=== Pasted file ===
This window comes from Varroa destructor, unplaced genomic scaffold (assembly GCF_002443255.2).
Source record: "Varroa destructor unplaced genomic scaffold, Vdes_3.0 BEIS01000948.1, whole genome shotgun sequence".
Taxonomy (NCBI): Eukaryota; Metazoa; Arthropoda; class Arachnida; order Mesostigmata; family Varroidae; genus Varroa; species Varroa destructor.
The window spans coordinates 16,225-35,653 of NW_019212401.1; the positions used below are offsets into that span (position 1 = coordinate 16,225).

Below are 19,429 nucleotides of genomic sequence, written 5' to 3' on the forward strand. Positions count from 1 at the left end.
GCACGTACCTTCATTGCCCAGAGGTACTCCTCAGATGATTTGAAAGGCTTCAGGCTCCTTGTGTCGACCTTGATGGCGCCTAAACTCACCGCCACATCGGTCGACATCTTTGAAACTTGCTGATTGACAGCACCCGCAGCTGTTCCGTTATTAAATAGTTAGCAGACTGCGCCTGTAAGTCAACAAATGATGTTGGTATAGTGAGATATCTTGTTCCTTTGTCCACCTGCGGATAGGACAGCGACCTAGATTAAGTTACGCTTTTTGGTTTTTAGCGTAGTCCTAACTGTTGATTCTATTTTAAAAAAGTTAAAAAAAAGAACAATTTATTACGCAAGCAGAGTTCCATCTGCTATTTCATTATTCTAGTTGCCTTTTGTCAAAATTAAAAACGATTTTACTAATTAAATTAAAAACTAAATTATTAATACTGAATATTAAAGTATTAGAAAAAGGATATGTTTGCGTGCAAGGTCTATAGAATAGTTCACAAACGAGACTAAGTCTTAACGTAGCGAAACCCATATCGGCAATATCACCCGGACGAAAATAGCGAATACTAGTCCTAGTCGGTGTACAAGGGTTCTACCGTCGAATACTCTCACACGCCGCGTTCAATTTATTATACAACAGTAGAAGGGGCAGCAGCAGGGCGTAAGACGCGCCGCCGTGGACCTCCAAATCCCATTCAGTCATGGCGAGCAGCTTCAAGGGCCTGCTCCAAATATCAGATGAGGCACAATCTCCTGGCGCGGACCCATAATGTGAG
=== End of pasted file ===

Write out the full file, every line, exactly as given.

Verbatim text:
This window comes from Varroa destructor, unplaced genomic scaffold (assembly GCF_002443255.2).
Source record: "Varroa destructor unplaced genomic scaffold, Vdes_3.0 BEIS01000948.1, whole genome shotgun sequence".
Taxonomy (NCBI): Eukaryota; Metazoa; Arthropoda; class Arachnida; order Mesostigmata; family Varroidae; genus Varroa; species Varroa destructor.
The window spans coordinates 16,225-35,653 of NW_019212401.1; the positions used below are offsets into that span (position 1 = coordinate 16,225).

Below are 19,429 nucleotides of genomic sequence, written 5' to 3' on the forward strand. Positions count from 1 at the left end.
GCACGTACCTTCATTGCCCAGAGGTACTCCTCAGATGATTTGAAAGGCTTCAGGCTCCTTGTGTCGACCTTGATGGCGCCTAAACTCACCGCCACATCGGTCGACATCTTTGAAACTTGCTGATTGACAGCACCCGCAGCTGTTCCGTTATTAAATAGTTAGCAGACTGCGCCTGTAAGTCAACAAATGATGTTGGTATAGTGAGATATCTTGTTCCTTTGTCCACCTGCGGATAGGACAGCGACCTAGATTAAGTTACGCTTTTTGGTTTTTAGCGTAGTCCTAACTGTTGATTCTATTTTAAAAAAGTTAAAAAAAAGAACAATTTATTACGCAAGCAGAGTTCCATCTGCTATTTCATTATTCTAGTTGCCTTTTGTCAAAATTAAAAACGATTTTACTAATTAAATTAAAAACTAAATTATTAATACTGAATATTAAAGTATTAGAAAAAGGATATGTTTGCGTGCAAGGTCTATAGAATAGTTCACAAACGAGACTAAGTCTTAACGTAGCGAAACCCATATCGGCAATATCACCCGGACGAAAATAGCGAATACTAGTCCTAGTCGGTGTACAAGGGTTCTACCGTCGAATACTCTCACACGCCGCGTTCAATTTATTATACAACAGTAGAAGGGGCAGCAGCAGGGCGTAAGACGCGCCGCCGTGGACCTCCAAATCCCATTCAGTCATGGCGAGCAGCTTCAAGGGCCTGCTCCAAATATCAGATGAGGCACAATCTCCTGGCGCGGACCCATAATGTGAG